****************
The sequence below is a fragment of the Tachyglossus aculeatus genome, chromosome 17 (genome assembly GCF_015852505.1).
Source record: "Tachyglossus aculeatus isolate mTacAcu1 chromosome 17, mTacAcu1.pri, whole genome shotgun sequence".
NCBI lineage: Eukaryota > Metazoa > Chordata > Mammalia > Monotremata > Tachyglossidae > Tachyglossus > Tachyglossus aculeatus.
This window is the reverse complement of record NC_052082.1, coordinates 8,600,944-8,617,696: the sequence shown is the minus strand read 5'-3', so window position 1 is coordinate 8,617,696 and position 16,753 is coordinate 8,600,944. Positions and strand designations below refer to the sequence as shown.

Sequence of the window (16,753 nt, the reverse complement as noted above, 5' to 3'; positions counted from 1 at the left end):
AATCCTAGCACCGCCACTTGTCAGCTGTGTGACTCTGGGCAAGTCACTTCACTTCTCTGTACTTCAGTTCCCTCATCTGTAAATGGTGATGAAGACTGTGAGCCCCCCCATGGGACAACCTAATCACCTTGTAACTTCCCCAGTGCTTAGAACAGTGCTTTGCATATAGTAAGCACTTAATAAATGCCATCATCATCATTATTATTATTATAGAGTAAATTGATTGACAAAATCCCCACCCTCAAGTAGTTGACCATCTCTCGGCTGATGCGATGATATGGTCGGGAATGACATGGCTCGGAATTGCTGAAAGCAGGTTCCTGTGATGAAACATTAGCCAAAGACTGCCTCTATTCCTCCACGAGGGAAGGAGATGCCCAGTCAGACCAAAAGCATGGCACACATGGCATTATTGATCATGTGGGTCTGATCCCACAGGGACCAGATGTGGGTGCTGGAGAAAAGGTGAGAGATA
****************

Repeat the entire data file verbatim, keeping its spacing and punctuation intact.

The sequence below is a fragment of the Tachyglossus aculeatus genome, chromosome 17 (genome assembly GCF_015852505.1).
Source record: "Tachyglossus aculeatus isolate mTacAcu1 chromosome 17, mTacAcu1.pri, whole genome shotgun sequence".
NCBI lineage: Eukaryota > Metazoa > Chordata > Mammalia > Monotremata > Tachyglossidae > Tachyglossus > Tachyglossus aculeatus.
This window is the reverse complement of record NC_052082.1, coordinates 8,600,944-8,617,696: the sequence shown is the minus strand read 5'-3', so window position 1 is coordinate 8,617,696 and position 16,753 is coordinate 8,600,944. Positions and strand designations below refer to the sequence as shown.

Sequence of the window (16,753 nt, the reverse complement as noted above, 5' to 3'; positions counted from 1 at the left end):
AATCCTAGCACCGCCACTTGTCAGCTGTGTGACTCTGGGCAAGTCACTTCACTTCTCTGTACTTCAGTTCCCTCATCTGTAAATGGTGATGAAGACTGTGAGCCCCCCCATGGGACAACCTAATCACCTTGTAACTTCCCCAGTGCTTAGAACAGTGCTTTGCATATAGTAAGCACTTAATAAATGCCATCATCATCATTATTATTATTATAGAGTAAATTGATTGACAAAATCCCCACCCTCAAGTAGTTGACCATCTCTCGGCTGATGCGATGATATGGTCGGGAATGACATGGCTCGGAATTGCTGAAAGCAGGTTCCTGTGATGAAACATTAGCCAAAGACTGCCTCTATTCCTCCACGAGGGAAGGAGATGCCCAGTCAGACCAAAAGCATGGCACACATGGCATTATTGATCATGTGGGTCTGATCCCACAGGGACCAGATGTGGGTGCTGGAGAAAAGGTGAGAGATA